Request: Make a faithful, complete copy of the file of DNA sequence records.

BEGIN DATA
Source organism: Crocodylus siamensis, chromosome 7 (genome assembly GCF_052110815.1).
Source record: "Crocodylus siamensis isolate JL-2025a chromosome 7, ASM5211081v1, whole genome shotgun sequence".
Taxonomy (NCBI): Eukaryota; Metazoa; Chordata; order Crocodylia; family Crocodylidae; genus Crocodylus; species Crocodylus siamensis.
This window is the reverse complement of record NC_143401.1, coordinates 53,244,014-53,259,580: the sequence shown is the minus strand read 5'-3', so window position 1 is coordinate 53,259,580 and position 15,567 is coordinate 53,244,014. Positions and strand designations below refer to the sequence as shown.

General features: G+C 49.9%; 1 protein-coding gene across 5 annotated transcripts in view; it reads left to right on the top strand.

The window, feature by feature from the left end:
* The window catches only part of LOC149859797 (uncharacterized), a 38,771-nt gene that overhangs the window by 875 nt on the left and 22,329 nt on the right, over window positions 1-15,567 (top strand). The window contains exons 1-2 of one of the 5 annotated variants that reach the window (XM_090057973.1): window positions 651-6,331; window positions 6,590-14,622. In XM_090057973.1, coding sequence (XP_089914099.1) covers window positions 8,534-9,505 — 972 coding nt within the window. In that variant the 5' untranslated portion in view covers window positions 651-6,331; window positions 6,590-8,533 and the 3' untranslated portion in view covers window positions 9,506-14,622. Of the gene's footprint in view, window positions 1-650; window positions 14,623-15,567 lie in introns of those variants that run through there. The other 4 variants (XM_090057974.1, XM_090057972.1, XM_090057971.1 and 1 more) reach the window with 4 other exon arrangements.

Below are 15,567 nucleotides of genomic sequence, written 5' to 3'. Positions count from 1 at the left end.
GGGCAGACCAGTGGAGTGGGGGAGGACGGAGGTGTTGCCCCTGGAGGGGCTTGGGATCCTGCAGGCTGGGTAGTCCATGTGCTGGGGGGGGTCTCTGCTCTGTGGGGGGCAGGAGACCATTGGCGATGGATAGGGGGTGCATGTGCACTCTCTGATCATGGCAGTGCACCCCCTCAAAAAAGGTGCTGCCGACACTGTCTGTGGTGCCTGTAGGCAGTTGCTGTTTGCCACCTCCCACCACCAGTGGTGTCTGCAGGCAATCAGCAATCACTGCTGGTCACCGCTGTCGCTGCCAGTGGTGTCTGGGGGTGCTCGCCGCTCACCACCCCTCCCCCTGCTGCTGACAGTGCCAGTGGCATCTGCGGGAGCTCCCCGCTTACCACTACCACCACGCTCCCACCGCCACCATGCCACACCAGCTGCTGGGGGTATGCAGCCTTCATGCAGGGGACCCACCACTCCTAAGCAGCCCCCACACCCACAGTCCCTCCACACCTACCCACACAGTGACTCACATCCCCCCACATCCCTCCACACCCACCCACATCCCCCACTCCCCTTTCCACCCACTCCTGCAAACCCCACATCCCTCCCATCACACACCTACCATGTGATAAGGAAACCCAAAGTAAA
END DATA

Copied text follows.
Source organism: Crocodylus siamensis, chromosome 7 (genome assembly GCF_052110815.1).
Source record: "Crocodylus siamensis isolate JL-2025a chromosome 7, ASM5211081v1, whole genome shotgun sequence".
Taxonomy (NCBI): Eukaryota; Metazoa; Chordata; order Crocodylia; family Crocodylidae; genus Crocodylus; species Crocodylus siamensis.
This window is the reverse complement of record NC_143401.1, coordinates 53,244,014-53,259,580: the sequence shown is the minus strand read 5'-3', so window position 1 is coordinate 53,259,580 and position 15,567 is coordinate 53,244,014. Positions and strand designations below refer to the sequence as shown.

General features: G+C 49.9%; 1 protein-coding gene across 5 annotated transcripts in view; it reads left to right on the top strand.

The window, feature by feature from the left end:
* The window catches only part of LOC149859797 (uncharacterized), a 38,771-nt gene that overhangs the window by 875 nt on the left and 22,329 nt on the right, over window positions 1-15,567 (top strand). The window contains exons 1-2 of one of the 5 annotated variants that reach the window (XM_090057973.1): window positions 651-6,331; window positions 6,590-14,622. In XM_090057973.1, coding sequence (XP_089914099.1) covers window positions 8,534-9,505 — 972 coding nt within the window. In that variant the 5' untranslated portion in view covers window positions 651-6,331; window positions 6,590-8,533 and the 3' untranslated portion in view covers window positions 9,506-14,622. Of the gene's footprint in view, window positions 1-650; window positions 14,623-15,567 lie in introns of those variants that run through there. The other 4 variants (XM_090057974.1, XM_090057972.1, XM_090057971.1 and 1 more) reach the window with 4 other exon arrangements.

Below are 15,567 nucleotides of genomic sequence, written 5' to 3'. Positions count from 1 at the left end.
GGGCAGACCAGTGGAGTGGGGGAGGACGGAGGTGTTGCCCCTGGAGGGGCTTGGGATCCTGCAGGCTGGGTAGTCCATGTGCTGGGGGGGGTCTCTGCTCTGTGGGGGGCAGGAGACCATTGGCGATGGATAGGGGGTGCATGTGCACTCTCTGATCATGGCAGTGCACCCCCTCAAAAAAGGTGCTGCCGACACTGTCTGTGGTGCCTGTAGGCAGTTGCTGTTTGCCACCTCCCACCACCAGTGGTGTCTGCAGGCAATCAGCAATCACTGCTGGTCACCGCTGTCGCTGCCAGTGGTGTCTGGGGGTGCTCGCCGCTCACCACCCCTCCCCCTGCTGCTGACAGTGCCAGTGGCATCTGCGGGAGCTCCCCGCTTACCACTACCACCACGCTCCCACCGCCACCATGCCACACCAGCTGCTGGGGGTATGCAGCCTTCATGCAGGGGACCCACCACTCCTAAGCAGCCCCCACACCCACAGTCCCTCCACACCTACCCACACAGTGACTCACATCCCCCCACATCCCTCCACACCCACCCACATCCCCCACTCCCCTTTCCACCCACTCCTGCAAACCCCACATCCCTCCCATCACACACCTACCATGTGATAAGGAAACCCAAAGTAAA